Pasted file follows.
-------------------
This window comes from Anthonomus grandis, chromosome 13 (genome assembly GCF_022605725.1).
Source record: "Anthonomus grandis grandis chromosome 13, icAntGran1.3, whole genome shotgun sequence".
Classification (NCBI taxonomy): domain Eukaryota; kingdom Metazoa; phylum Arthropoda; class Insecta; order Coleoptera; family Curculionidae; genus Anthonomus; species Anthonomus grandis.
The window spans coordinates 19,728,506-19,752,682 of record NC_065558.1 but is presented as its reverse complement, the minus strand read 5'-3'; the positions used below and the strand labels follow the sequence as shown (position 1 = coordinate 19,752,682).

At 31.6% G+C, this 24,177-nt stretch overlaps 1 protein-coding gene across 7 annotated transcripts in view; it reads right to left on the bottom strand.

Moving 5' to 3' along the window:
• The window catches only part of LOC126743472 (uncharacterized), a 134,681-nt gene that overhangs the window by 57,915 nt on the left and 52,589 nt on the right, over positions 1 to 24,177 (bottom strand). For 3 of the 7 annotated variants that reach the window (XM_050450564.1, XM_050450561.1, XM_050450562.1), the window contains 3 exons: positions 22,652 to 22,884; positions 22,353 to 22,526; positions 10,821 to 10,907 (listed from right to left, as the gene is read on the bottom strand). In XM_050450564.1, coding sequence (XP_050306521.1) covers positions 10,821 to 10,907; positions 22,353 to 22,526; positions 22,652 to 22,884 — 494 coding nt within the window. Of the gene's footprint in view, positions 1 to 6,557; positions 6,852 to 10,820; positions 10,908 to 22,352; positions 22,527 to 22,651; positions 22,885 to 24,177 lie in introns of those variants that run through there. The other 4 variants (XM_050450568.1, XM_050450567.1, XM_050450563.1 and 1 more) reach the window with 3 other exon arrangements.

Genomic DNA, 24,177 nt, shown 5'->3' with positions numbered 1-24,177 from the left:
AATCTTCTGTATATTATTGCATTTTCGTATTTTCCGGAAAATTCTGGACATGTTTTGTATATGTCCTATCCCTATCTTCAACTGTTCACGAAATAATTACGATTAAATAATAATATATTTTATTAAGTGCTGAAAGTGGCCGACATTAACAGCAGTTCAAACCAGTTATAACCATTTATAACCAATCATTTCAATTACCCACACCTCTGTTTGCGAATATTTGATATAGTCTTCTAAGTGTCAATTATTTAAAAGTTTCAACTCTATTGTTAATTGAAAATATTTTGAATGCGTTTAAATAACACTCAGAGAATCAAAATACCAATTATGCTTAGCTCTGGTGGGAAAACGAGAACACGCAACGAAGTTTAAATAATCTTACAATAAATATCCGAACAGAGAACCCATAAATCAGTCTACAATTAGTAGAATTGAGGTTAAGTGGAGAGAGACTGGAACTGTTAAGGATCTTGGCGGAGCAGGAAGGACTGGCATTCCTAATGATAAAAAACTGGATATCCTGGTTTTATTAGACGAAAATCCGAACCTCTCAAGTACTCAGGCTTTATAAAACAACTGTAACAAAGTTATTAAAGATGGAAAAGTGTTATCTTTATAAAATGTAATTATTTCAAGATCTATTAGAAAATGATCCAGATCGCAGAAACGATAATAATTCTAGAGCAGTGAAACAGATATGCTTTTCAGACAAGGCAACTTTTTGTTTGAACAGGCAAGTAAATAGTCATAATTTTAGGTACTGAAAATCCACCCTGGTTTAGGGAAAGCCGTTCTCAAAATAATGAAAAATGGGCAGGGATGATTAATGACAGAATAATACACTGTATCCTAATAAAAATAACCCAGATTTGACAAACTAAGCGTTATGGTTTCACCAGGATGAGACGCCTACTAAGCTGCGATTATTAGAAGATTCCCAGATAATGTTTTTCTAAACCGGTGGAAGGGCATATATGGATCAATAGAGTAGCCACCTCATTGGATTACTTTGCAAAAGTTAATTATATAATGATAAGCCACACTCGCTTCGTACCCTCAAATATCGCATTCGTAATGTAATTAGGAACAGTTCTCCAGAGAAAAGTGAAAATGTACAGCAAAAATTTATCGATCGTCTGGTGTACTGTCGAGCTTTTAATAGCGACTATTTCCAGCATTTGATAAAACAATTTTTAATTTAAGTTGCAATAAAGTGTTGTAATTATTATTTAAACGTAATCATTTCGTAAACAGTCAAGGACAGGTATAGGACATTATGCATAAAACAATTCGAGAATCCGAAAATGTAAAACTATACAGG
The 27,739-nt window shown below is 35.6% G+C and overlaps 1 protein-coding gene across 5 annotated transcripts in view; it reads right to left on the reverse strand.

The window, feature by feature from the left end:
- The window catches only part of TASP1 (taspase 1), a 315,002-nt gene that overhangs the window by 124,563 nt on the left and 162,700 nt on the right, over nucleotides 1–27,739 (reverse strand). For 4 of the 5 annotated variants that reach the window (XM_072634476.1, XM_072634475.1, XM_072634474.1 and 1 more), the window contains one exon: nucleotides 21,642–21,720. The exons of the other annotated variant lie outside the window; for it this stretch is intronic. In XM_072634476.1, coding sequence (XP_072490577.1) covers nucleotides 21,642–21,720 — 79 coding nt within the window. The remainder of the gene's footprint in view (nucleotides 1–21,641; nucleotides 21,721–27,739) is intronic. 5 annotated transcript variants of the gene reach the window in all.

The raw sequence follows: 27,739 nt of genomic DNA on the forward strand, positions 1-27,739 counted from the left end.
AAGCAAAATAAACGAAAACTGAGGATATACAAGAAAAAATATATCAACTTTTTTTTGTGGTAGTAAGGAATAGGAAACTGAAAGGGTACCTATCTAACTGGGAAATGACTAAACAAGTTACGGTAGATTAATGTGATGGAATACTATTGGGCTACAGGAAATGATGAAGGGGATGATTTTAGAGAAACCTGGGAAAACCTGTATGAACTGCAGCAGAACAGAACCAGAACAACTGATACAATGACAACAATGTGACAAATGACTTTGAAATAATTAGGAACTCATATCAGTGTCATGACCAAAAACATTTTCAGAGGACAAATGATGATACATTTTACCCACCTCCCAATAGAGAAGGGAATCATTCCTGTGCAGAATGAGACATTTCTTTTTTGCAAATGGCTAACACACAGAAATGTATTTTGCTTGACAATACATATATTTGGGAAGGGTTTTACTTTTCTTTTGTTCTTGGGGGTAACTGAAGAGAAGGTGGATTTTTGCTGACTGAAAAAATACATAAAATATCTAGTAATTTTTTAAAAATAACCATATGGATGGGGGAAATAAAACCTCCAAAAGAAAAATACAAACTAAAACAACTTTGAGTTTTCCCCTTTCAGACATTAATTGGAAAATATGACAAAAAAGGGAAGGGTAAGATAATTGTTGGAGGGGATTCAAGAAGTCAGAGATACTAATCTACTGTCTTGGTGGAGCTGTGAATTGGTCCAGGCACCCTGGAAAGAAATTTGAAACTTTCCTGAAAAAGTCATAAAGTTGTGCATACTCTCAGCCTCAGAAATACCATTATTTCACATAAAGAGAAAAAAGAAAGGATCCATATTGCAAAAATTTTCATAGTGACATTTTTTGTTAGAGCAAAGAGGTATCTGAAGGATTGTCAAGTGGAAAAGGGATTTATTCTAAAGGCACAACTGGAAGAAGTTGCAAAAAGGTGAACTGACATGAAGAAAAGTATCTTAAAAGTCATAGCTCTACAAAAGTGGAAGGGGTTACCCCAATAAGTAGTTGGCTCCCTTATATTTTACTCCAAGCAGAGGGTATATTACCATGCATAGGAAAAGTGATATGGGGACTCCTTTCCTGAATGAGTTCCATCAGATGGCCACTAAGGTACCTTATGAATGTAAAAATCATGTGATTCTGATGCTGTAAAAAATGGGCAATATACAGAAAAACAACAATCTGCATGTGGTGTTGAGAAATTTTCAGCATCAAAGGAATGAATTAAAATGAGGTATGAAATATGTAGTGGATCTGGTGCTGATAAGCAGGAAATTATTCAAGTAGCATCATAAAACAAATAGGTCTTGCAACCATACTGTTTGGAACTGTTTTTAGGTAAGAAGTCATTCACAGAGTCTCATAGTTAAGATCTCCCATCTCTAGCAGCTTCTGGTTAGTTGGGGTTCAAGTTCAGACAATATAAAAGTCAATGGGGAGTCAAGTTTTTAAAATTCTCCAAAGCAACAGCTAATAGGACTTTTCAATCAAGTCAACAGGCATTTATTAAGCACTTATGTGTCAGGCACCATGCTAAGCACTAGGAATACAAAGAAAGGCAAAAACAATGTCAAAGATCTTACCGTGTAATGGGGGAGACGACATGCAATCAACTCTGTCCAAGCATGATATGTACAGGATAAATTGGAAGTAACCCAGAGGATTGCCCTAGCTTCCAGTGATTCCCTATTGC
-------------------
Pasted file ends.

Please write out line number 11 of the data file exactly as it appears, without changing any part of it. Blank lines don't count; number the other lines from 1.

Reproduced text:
The window, feature by feature from the left end: